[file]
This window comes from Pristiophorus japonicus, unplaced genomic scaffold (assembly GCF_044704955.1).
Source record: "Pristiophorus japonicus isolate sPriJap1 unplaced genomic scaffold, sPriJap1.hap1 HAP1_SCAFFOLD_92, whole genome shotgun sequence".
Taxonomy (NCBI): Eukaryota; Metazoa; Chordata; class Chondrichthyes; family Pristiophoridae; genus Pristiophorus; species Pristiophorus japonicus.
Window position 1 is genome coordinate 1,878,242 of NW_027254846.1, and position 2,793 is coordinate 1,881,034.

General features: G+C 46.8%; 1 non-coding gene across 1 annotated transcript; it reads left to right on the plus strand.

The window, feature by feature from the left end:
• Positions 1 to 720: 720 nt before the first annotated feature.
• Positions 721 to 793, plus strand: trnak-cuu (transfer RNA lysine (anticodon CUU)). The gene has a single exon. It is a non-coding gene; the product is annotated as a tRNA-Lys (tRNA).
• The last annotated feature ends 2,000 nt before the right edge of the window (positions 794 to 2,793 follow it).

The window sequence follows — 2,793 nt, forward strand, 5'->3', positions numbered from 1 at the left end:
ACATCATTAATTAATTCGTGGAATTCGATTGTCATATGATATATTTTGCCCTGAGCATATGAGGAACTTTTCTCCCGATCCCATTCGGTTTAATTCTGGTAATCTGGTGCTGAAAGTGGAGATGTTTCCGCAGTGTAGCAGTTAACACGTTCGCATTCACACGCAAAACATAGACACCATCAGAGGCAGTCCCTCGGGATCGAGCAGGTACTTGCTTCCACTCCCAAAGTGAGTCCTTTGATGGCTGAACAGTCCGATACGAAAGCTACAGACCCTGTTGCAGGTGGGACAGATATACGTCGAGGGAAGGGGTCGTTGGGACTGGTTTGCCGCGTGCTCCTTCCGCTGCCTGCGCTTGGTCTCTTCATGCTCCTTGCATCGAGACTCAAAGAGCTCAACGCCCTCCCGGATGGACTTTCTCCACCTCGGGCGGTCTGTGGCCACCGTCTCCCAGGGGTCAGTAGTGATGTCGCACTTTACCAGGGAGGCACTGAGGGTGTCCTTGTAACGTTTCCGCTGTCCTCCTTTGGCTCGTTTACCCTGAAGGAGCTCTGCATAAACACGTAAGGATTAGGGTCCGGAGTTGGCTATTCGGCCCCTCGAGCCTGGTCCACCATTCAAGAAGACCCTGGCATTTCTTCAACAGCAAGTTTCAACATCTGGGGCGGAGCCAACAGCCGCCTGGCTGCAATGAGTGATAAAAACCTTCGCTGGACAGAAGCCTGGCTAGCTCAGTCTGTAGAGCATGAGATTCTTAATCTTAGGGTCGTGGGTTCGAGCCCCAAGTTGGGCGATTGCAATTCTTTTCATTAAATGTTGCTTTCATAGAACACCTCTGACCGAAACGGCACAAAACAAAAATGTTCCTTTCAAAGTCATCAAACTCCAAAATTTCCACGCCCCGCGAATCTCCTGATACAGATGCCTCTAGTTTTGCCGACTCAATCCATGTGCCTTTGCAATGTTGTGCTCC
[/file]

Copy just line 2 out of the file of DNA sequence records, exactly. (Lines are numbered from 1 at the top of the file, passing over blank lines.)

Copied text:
Source record: "Pristiophorus japonicus isolate sPriJap1 unplaced genomic scaffold, sPriJap1.hap1 HAP1_SCAFFOLD_92, whole genome shotgun sequence".